Tuesday, August 25, 2009

Seven tips to avoid heat stroke this summer!

It’s one of the most frustrating—and ultimately, dangerous—catch 22’s of the summer. On the one hand, regular exercise is critical—even a simple 30 minute walk every day can have a major impact on your health—and this season’s long days are virtually tailor-made for spending extra time outdoors.

Trouble is, even a short walk can be a challenge in the thick of the summer… when temperatures and humidity are soaring, and the sun is blazing.

It’s an undeniable fact that exercising in hot weather can put extra stress on your heart and lungs. Both the exercise itself and the temperature of the air increase your body temperature—and in order to reduce that heat, more blood circulates through your skin. This in turn leaves less blood for your muscles, which increases your heart rate. And if the humidity is high, your body faces added stress because sweat doesn't readily evaporate from your skin—a factor that can push your body temperature even higher.

Under normal conditions, your skin, blood vessels, and perspiration level will adjust to the heat… but these natural cooling systems may fail if you're exposed to high temperatures and humidity for too long. The result may be more benign heat-related symptoms, like cramps… or illnesses that can be far more severe, like heat exhaustion or heatstroke.

So what can you do to keep yourself safe and active for the remainder of the hot summer months? To avoid heat-related illnesses, just keep these basic precautions in mind:

  • Take it slow. If you're used to exercising indoors or in cooler weather, take it easy at first. As your body adapts to the heat, gradually increase the length and intensity of your workouts. If you have a chronic medical condition or take medication, ask your doctor if you need to take additional precautions.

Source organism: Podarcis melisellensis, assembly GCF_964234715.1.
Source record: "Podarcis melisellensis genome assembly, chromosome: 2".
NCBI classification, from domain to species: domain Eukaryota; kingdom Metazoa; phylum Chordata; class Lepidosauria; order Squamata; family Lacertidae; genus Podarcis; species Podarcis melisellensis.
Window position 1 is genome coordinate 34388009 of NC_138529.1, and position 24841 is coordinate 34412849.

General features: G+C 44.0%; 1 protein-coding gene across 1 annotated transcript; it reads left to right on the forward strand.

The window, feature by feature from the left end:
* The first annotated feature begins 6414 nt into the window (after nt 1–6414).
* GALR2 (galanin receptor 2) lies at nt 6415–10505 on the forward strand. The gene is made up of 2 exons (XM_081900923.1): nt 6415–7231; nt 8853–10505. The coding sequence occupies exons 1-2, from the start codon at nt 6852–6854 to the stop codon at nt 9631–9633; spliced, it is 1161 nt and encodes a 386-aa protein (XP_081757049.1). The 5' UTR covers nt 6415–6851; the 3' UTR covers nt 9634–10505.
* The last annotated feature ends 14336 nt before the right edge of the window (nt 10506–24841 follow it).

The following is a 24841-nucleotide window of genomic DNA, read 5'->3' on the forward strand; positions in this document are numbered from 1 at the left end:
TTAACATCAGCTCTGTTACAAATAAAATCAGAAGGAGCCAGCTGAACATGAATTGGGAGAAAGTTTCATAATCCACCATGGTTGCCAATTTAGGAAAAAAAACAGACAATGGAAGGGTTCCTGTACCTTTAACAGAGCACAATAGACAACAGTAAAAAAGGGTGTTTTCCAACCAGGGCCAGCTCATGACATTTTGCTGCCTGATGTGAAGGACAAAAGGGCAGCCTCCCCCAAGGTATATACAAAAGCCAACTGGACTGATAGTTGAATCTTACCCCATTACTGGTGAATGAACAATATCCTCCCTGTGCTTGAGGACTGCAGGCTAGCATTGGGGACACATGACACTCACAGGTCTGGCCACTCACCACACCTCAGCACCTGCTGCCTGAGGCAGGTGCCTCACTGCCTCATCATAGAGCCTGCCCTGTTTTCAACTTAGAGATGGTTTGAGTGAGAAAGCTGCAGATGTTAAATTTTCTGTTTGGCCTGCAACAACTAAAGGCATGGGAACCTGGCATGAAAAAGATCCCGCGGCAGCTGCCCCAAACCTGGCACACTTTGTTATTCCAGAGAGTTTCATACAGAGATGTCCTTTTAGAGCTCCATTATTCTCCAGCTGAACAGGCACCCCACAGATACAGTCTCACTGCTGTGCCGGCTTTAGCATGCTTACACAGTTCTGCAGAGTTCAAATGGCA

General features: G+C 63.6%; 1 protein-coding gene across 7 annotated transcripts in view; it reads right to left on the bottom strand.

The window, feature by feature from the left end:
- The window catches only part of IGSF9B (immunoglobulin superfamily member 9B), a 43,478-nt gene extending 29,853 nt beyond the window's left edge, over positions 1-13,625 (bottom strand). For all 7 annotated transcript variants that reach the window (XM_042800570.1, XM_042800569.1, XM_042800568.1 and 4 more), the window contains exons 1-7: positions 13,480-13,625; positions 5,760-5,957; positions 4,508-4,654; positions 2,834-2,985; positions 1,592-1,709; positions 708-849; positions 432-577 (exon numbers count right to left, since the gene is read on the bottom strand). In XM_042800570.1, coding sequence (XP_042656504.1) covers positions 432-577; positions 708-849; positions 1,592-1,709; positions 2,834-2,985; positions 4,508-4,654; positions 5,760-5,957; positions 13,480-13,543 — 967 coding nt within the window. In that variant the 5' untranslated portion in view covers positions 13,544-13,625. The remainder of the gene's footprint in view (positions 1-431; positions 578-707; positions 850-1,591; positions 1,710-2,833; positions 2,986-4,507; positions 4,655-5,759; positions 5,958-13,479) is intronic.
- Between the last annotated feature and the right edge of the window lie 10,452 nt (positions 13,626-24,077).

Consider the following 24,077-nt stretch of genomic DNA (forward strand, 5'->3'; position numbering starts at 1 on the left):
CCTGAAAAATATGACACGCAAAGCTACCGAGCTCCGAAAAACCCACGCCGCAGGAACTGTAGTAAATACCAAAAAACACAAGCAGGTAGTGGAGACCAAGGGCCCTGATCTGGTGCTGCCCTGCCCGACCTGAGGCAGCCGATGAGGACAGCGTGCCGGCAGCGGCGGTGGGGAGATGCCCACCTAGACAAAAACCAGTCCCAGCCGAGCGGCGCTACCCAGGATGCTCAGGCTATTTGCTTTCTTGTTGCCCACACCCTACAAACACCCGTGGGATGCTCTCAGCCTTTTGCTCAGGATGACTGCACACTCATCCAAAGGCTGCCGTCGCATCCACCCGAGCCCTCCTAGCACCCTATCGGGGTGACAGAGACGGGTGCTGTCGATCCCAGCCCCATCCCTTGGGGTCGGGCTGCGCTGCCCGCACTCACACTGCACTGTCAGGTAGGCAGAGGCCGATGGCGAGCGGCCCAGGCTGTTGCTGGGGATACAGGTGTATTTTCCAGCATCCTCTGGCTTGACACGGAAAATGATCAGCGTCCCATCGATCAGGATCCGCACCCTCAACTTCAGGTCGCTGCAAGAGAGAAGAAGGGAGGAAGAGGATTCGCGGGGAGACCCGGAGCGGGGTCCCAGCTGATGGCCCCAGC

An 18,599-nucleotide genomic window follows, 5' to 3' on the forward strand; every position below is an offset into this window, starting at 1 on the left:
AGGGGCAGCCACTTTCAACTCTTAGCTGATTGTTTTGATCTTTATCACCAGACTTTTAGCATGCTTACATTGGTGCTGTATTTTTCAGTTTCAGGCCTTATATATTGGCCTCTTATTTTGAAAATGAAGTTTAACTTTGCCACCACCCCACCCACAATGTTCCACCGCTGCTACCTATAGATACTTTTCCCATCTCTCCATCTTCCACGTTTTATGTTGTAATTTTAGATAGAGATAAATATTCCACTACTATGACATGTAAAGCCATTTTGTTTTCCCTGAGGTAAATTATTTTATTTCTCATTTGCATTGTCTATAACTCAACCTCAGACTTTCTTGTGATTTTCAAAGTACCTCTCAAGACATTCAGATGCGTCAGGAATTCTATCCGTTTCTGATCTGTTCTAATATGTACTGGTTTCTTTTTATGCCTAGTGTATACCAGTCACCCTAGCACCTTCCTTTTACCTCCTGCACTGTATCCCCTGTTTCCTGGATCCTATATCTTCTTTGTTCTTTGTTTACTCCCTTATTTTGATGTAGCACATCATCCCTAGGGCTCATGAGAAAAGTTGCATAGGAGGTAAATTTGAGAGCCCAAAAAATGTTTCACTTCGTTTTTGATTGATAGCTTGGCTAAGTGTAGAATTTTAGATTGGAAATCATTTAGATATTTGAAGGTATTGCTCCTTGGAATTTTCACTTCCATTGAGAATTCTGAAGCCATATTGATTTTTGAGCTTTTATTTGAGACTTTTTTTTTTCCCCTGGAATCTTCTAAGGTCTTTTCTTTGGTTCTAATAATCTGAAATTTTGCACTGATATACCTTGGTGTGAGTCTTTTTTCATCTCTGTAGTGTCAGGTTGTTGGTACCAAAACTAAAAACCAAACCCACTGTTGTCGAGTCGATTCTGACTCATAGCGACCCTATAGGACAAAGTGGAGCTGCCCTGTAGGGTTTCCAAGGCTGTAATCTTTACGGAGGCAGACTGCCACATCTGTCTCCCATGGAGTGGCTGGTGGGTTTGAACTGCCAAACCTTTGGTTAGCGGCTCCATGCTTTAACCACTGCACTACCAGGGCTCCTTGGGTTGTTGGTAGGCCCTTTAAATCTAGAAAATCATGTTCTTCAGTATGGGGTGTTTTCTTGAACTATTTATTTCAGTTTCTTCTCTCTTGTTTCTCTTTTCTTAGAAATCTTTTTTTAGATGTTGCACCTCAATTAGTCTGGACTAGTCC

• Drink plenty of fluids. Your body's ability to sweat and cool down depends on adequate re-hydration. Drink plenty of water while you're working out—even if you don't feel thirsty. If you're planning to exercise intensely or for longer than one hour, consider sports drinks instead. These drinks can replace the sodium, chloride, potassium, and electrolytes that are lost through sweating. Avoid drinks that contain caffeine or alcohol, which actually promote fluid loss.
  • Dress appropriately. Lightweight, loose fitting clothing promotes sweat evaporation and cooling by letting more air pass over your body. Avoid dark colors, which can absorb the heat. A light-colored hat can limit your exposure to the sun.
  • Avoid midday sun. Exercise in the morning or evening—when it's likely to be cooler outdoors—rather than the middle of the day. If possible, exercise in the shade or in a pool.
  • Wear sunscreen. Sunburn decreases your body's ability to cool itself.
  • Have a backup plan. If you're concerned about the heat or humidity, stay indoors. Work out at the gym, walk laps inside a mall or climb stairs inside an air-conditioned building.
Ultimately, the most important advice I can offer is to watch for signs of distress: weakness, headache, dizziness, muscle cramps, nausea or vomiting, and rapid heartbeat are just a few symptoms to look out for. Always stop exercising immediately at the first hint of a heat-related illness… get yourself out of the heat… and of course, make sure you drink plenty of water.

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